All investors, especially impact investors, should be fascinated by the new investment opportunities to tackle climate change. These opportunities feature emerging technologies with great potential for removing greenhouse gases from the atmosphere. Impact investors want their investments to be impactful and financially rewarding; And now is the time to make the biggest impact, by investing in technologies when they show promise and scale.
Climate-focused investors better handle the proceedings of the Fourth Annual Forum on Climate Recovery, organized by the Foundation for Climate Recovery (F4CR). Of particular note are two issues addressed by the panelists and speakers at the Forum. The first is that the most important technologies for removing carbon dioxide from the atmosphere involve the oceans. The second issue is that the world is facing a methane emergency, and we need new technologies to remove methane from the atmosphere. The term for this class of technologies is Greenhouse Gas Removal (commonly known as GGR).
Let me go into each issue in detail.
Investment opportunities in the surrounding Council for Development and Reconstruction
CDR stands for Carbon Dioxide Removal as carbon dioxide is removed from the atmosphere and sequestered safely and permanently. Because of the behavioral quandary known as availability bias, there is a general view that the most powerful techniques used in deforestation and removal are land-based, such as reforestation and direct air capture; But not so.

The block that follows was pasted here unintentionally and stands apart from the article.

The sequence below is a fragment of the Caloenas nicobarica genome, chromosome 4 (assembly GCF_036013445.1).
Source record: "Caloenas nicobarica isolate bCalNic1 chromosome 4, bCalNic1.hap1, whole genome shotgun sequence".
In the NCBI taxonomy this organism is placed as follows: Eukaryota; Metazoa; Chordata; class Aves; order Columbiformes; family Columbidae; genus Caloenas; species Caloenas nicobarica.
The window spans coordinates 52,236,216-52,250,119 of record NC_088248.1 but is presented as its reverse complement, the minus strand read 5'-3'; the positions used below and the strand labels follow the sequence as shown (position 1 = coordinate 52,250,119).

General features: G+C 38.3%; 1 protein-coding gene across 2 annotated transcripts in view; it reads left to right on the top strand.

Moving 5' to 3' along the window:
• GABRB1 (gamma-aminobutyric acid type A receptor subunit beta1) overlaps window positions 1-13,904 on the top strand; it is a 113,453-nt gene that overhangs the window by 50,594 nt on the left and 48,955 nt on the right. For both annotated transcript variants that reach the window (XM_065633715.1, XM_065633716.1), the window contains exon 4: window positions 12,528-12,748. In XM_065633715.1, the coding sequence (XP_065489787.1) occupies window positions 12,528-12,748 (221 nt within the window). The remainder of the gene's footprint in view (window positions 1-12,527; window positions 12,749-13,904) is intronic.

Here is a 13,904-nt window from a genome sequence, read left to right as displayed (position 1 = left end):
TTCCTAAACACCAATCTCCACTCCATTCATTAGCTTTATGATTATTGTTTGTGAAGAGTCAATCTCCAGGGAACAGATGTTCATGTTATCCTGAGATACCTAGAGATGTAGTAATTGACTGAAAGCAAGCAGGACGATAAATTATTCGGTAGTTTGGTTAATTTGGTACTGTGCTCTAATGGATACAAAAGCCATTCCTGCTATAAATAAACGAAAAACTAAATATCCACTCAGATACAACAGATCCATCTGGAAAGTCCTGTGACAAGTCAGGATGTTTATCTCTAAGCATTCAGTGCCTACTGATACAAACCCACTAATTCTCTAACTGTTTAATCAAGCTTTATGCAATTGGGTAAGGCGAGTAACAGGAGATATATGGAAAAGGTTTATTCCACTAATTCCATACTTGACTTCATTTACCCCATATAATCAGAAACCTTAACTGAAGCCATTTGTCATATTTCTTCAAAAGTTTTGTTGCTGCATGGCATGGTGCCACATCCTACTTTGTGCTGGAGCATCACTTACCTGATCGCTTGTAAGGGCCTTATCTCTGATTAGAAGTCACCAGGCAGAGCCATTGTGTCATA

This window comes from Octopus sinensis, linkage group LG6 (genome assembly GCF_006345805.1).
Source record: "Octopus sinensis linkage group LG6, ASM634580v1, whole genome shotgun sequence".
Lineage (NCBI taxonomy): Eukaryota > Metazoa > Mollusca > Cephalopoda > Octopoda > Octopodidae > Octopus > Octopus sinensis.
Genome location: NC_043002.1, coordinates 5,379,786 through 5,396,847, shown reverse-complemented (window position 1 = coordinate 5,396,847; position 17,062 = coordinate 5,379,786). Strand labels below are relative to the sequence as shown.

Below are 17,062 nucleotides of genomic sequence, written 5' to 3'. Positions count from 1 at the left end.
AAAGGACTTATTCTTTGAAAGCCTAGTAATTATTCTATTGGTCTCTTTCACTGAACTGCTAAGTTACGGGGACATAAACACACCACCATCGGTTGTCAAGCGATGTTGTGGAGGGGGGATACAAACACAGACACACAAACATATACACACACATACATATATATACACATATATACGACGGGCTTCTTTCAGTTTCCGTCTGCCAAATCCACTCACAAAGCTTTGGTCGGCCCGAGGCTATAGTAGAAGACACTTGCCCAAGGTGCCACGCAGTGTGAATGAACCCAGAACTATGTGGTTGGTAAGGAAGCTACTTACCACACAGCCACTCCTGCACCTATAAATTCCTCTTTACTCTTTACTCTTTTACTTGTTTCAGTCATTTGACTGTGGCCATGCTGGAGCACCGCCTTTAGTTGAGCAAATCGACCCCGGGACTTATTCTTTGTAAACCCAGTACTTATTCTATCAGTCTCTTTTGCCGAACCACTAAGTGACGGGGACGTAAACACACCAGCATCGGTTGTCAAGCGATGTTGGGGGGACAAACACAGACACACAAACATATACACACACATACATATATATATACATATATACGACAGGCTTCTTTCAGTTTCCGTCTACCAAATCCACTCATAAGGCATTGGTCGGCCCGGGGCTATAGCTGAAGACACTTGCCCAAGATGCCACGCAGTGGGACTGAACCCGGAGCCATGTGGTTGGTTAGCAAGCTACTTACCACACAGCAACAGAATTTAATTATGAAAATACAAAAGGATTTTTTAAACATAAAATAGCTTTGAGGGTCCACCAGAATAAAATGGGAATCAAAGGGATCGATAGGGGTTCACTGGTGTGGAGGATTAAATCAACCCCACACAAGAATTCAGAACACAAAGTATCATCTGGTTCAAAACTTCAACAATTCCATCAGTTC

The oceans make up 71% of the Earth’s surface, which means that the ratio of water to land is actually two to one. Furthermore, oceans have a much greater potential for carbon sequestration than their terrestrial counterparts. The oceans actually contain 99% of the carbon that the planet has, and it is stored as limestone in coral reefs. The oceans have been, and will continue to be, a major carbon sink.
There are several types of ocean CDR technologies in development. A good resource for these technologies is the Ocean Visions website, which is a link to help impact investors, businesses, and research organizations connect with each other. The Oceans Visions website features a series of “road maps” that identify key priorities for advancing knowledge about the ocean-based CDR.
A good example of a fledgling ocean-based CDR technology startup is Seafields. Sea Fields grow sargassum, a type of seaweed. Sargassum grows quickly, efficiently captures carbon dioxide, serves as an input for useful products, and sequesters carbon dioxide that sinks into the depths of the ocean.
From an investment perspective, Seafields has interesting potential along three main dimensions that F4CR has emphasized. These dimensions relate to permanent CO2 sequestration, process expansion potential, and profit potential. I have already mentioned the permanence, and the fact that sargassum can be used to produce many useful products. As for scalability, sargassum can be grown in very wide areas of the ocean that currently appear to be poor in nutrients. Impact Investors, Notice!